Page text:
Uganda‘s tough stance on Ebola control measures, including a strict lockdown at the epicenter of the outbreak, is paying off as fewer cases are reported, Ugandan President Yoweri Museveni said.

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Museveni said in a statement, read by Vice President Jessica Alupo on Saturday, that a 42-day lockdown imposed in Mubende and Kassanda districts, the epicenter of the Sudanese strain of Ebola, has limited the spread of the deadly disease elsewhere. from the country. country, especially in densely populated areas.

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Museveni said he acknowledged the pain and inconvenience caused by the restrictions, but insisted that if they had allowed the outbreak to escalate in the Ugandan capital Kampala, the consequences would have been bad, including the possible export of the virus to countries neighbours.

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Since the virus outbreak was reported on September 20, it has moved to seven districts, according to Uganda’s Ministry of Health.

Museveni said the ministry responded quickly in districts where cases were reported. He cited the case of the city of Jinja, in the east of the country, where 300 people who had contact with an Ebola patient were placed in institutional quarantine.

As of November 26, 141 people have been confirmed to have tested positive for the Ebola virus disease, with 79 having recovered and 55 succumbing to the disease, according to government figures.

To consolidate the gains made, Museveni extended the lockdown in Mubende and Kassanda for another 21 days until December 17. He said that if the 21 days pass without any new cases being reported in the two districts, then the lockdown will be lifted.

“I would like to assure the public that we have established a comprehensive response to contain the spread of the disease. We are very optimistic that the outbreak will come to an end in the coming months,” the president said.

Kassanda Resident District Commissioner Phoebe Namulindwa said Monday the lockdown is part of a “sacrifice” to ensure people in the country are safe from Ebola.

“My fellow youths, especially those from Kassanda and Mubende, are greatly affected as some of them get involved in various business ventures. But I beg you to be a little patient as we fight the Ebola strain,” Namulindwa said.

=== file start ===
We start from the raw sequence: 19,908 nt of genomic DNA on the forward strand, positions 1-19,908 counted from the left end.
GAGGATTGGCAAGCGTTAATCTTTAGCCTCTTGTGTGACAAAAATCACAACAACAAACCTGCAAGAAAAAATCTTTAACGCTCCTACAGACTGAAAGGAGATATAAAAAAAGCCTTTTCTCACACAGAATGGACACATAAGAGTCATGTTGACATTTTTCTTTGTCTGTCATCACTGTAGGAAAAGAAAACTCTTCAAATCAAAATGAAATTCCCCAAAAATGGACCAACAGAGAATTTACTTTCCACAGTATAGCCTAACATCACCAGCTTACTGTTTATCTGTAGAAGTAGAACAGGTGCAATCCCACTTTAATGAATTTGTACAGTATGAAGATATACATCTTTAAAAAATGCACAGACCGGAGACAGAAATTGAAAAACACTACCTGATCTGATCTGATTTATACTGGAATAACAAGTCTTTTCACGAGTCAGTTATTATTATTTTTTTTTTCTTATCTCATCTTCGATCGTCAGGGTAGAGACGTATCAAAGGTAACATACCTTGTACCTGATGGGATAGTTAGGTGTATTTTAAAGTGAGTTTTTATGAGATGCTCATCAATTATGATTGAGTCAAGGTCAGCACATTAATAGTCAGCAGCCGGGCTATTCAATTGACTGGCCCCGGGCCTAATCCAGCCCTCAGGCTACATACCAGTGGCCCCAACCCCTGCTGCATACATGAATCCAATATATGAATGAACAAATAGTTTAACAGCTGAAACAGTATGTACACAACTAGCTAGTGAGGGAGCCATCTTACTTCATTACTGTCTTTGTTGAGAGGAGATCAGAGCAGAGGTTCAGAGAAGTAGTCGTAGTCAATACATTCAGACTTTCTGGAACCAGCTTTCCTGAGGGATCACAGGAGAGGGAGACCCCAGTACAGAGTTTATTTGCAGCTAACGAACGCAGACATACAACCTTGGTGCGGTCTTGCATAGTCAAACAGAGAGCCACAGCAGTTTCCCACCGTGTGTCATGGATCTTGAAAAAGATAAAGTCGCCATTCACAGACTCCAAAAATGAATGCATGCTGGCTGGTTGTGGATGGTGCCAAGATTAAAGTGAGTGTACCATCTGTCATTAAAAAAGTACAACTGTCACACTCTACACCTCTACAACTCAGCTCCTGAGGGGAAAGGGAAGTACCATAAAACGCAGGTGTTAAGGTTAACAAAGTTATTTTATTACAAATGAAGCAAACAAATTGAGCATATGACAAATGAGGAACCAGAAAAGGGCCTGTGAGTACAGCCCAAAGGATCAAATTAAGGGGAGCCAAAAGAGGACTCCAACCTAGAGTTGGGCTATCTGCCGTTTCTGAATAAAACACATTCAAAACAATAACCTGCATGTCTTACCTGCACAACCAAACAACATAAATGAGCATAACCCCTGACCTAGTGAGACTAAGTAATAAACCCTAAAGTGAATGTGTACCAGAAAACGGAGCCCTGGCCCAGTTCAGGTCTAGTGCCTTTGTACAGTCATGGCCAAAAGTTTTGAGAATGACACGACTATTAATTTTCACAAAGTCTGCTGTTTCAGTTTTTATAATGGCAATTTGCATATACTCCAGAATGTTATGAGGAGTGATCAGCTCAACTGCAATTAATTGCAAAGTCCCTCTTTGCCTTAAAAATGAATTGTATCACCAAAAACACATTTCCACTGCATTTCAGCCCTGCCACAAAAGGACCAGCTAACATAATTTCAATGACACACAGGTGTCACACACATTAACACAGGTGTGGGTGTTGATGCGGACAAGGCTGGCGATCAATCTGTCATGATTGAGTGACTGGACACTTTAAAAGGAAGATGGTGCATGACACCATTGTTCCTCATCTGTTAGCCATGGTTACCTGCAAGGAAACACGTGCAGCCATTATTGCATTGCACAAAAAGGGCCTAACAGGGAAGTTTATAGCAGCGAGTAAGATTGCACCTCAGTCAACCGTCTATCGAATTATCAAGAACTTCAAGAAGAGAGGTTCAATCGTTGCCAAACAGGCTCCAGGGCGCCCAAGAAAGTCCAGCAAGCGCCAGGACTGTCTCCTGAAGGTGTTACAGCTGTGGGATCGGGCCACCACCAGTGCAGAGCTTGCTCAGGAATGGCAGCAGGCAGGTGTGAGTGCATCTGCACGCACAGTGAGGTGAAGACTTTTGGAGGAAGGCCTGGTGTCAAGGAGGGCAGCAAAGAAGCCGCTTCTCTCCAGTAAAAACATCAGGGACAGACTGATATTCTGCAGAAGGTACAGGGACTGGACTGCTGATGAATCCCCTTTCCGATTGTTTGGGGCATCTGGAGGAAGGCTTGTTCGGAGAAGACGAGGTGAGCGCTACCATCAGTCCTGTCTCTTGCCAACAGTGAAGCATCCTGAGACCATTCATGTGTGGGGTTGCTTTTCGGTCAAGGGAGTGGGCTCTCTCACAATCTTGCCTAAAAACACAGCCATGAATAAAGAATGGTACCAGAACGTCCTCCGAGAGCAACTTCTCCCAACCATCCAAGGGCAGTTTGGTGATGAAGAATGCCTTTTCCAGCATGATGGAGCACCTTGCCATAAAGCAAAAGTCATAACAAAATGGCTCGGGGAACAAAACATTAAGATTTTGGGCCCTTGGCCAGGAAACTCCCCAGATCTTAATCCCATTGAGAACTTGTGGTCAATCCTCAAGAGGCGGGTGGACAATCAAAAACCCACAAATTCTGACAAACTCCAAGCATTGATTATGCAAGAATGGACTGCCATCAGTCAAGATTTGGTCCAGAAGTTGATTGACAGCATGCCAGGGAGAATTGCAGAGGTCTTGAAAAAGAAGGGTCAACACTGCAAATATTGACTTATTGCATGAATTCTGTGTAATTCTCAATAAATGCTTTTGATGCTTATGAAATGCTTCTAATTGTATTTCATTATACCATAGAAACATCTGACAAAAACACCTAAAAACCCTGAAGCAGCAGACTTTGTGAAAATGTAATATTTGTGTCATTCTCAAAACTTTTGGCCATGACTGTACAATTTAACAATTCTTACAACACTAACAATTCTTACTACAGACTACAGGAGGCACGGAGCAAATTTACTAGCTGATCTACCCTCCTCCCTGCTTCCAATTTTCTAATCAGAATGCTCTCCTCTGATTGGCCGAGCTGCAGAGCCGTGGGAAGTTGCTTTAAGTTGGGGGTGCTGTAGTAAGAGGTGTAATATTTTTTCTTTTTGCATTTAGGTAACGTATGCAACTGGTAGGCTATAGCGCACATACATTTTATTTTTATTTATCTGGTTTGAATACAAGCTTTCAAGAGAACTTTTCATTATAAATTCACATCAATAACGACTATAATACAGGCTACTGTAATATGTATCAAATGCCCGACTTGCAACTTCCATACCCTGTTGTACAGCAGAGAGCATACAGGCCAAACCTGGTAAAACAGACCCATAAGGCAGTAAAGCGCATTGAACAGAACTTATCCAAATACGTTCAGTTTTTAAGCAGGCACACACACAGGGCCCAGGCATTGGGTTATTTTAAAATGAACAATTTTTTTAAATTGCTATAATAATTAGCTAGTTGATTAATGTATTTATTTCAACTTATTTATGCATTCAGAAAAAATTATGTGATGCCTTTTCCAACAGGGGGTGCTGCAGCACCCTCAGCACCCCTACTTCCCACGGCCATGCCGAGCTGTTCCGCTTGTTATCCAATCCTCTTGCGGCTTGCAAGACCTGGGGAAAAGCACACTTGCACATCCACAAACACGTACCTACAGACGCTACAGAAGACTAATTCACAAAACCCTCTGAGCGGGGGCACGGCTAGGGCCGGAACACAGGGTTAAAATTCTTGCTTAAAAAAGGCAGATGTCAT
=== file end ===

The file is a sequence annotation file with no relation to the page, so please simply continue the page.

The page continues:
Daniel Kyabayinze, director of public health at the Ministry of Health, said the extension of the lockdown was to ensure that there are no more cases and that the spread is reduced to zero cases.

“As health workers, our role is to advise our political leaders on the next steps and they make the final decision. We felt it was important to extend the lockdown because so far, Ebola cases have decreased and we still want to stop it completely. Kyabayinze said.

Now, Uganda is still fighting the challenges of a weak healthcare system, myths, misinformation, and beliefs in witchcraft while fighting Ebola.

Museveni said a family exhumed an Ebola body due to religious cultural practices, leading to an outbreak of cases. The Ministry of Health has said that with increased public awareness, the spread will be stopped.

To limit the spread of the disease, the government closed the school calendar early. All schools closed on November 25, following the advice of health experts, according to the Ministry of Education.

Uganda is also set to start a clinical trial of vaccines for the Sudan strain of Ebola.

The Ministry of Health and the World Health Organization said the trial is one of the ways to find measures to combat the disease. Henry Kyobe Bosa, Ebola incident commander at the Health Ministry, said on November 17 that the trial vaccines have been tested before and are safe for humans. ■

(Xinhua)